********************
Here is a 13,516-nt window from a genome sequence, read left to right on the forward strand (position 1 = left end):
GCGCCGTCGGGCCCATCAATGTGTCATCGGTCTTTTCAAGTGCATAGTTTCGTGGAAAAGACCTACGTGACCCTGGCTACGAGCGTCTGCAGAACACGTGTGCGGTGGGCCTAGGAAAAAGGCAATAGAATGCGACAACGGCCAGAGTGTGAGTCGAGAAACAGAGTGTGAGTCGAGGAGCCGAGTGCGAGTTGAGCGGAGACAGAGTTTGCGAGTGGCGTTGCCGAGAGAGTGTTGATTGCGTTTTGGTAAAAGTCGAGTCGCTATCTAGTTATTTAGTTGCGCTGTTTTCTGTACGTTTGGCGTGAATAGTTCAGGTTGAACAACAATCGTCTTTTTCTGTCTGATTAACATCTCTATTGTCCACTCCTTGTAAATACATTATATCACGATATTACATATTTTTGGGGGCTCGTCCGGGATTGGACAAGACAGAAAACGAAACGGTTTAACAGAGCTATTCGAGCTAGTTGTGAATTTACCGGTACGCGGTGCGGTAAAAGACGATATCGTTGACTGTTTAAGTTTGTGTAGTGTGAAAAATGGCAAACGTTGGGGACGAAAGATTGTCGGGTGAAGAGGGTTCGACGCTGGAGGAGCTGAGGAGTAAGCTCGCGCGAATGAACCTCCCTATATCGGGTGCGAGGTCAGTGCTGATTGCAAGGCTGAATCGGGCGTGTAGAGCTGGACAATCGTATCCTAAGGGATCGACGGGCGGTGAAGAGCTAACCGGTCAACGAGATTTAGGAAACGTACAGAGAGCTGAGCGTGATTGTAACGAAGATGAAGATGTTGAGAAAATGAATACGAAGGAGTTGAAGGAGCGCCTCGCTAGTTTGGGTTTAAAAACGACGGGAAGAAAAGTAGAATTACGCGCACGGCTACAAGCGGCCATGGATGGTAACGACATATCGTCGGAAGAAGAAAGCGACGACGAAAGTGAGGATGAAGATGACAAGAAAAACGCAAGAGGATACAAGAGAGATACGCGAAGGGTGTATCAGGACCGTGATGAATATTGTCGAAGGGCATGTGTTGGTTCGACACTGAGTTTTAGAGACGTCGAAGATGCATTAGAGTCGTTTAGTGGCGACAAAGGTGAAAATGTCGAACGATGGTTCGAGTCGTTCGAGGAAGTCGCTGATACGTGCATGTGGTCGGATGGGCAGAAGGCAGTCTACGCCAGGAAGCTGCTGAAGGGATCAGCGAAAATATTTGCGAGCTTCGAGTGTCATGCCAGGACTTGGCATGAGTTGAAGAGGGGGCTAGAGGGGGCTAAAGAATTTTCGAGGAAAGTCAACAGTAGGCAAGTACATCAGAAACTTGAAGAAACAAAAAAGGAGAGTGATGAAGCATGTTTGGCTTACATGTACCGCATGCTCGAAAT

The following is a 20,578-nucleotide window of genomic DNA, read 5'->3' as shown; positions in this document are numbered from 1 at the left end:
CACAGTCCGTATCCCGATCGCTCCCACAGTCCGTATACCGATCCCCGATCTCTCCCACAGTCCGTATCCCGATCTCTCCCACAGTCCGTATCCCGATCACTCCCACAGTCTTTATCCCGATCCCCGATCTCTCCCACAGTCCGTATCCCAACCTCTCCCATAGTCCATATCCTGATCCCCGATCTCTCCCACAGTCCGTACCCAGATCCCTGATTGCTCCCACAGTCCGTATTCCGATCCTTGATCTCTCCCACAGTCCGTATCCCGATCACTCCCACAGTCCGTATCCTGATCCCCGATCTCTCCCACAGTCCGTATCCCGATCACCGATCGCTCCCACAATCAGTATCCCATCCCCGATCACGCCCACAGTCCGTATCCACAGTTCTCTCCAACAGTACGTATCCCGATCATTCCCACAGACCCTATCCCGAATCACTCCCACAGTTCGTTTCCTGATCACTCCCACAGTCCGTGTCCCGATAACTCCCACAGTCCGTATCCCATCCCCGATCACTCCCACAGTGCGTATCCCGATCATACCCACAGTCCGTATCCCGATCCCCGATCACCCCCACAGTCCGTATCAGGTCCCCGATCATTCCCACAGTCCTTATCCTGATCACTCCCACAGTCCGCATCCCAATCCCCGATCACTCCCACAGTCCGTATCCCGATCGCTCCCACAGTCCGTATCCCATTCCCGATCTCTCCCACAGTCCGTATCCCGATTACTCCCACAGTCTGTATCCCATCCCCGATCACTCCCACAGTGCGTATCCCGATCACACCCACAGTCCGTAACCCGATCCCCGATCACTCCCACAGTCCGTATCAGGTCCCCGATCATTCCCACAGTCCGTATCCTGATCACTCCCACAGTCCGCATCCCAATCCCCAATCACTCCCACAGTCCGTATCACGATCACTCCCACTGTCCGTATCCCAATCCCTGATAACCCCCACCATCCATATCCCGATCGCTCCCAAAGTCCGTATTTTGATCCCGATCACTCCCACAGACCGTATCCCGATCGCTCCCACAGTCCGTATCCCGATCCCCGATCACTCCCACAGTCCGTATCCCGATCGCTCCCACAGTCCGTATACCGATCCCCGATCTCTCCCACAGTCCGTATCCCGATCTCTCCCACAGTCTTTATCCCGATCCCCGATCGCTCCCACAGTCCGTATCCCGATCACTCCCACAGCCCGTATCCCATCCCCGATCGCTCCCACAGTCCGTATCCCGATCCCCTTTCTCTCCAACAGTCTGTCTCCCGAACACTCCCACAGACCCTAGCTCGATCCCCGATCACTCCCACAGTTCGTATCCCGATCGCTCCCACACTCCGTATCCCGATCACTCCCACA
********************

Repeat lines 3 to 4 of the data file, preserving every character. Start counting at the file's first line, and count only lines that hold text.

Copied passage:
The following is a 20,578-nucleotide window of genomic DNA, read 5'->3' as shown; positions in this document are numbered from 1 at the left end:
CACAGTCCGTATCCCGATCGCTCCCACAGTCCGTATACCGATCCCCGATCTCTCCCACAGTCCGTATCCCGATCTCTCCCACAGTCCGTATCCCGATCACTCCCACAGTCTTTATCCCGATCCCCGATCTCTCCCACAGTCCGTATCCCAACCTCTCCCATAGTCCATATCCTGATCCCCGATCTCTCCCACAGTCCGTACCCAGATCCCTGATTGCTCCCACAGTCCGTATTCCGATCCTTGATCTCTCCCACAGTCCGTATCCCGATCACTCCCACAGTCCGTATCCTGATCCCCGATCTCTCCCACAGTCCGTATCCCGATCACCGATCGCTCCCACAATCAGTATCCCATCCCCGATCACGCCCACAGTCCGTATCCACAGTTCTCTCCAACAGTACGTATCCCGATCATTCCCACAGACCCTATCCCGAATCACTCCCACAGTTCGTTTCCTGATCACTCCCACAGTCCGTGTCCCGATAACTCCCACAGTCCGTATCCCATCCCCGATCACTCCCACAGTGCGTATCCCGATCATACCCACAGTCCGTATCCCGATCCCCGATCACCCCCACAGTCCGTATCAGGTCCCCGATCATTCCCACAGTCCTTATCCTGATCACTCCCACAGTCCGCATCCCAATCCCCGATCACTCCCACAGTCCGTATCCCGATCGCTCCCACAGTCCGTATCCCATTCCCGATCTCTCCCACAGTCCGTATCCCGATTACTCCCACAGTCTGTATCCCATCCCCGATCACTCCCACAGTGCGTATCCCGATCACACCCACAGTCCGTAACCCGATCCCCGATCACTCCCACAGTCCGTATCAGGTCCCCGATCATTCCCACAGTCCGTATCCTGATCACTCCCACAGTCCGCATCCCAATCCCCAATCACTCCCACAGTCCGTATCACGATCACTCCCACTGTCCGTATCCCAATCCCTGATAACCCCCACCATCCATATCCCGATCGCTCCCAAAGTCCGTATTTTGATCCCGATCACTCCCACAGACCGTATCCCGATCGCTCCCACAGTCCGTATCCCGATCCCCGATCACTCCCACAGTCCGTATCCCGATCGCTCCCACAGTCCGTATACCGATCCCCGATCTCTCCCACAGTCCGTATCCCGATCTCTCCCACAGTCTTTATCCCGATCCCCGATCGCTCCCACAGTCCGTATCCCGATCACTCCCACAGCCCGTATCCCATCCCCGATCGCTCCCACAGTCCGTATCCCGATCCCCTTTCTCTCCAACAGTCTGTCTCCCGAACACTCCCACAGACCCTAGCTCGATCCCCGATCACTCCCACAGTTCGTATCCCGATCGCTCCCACACTCCGTATCCCGATCACTCCCACA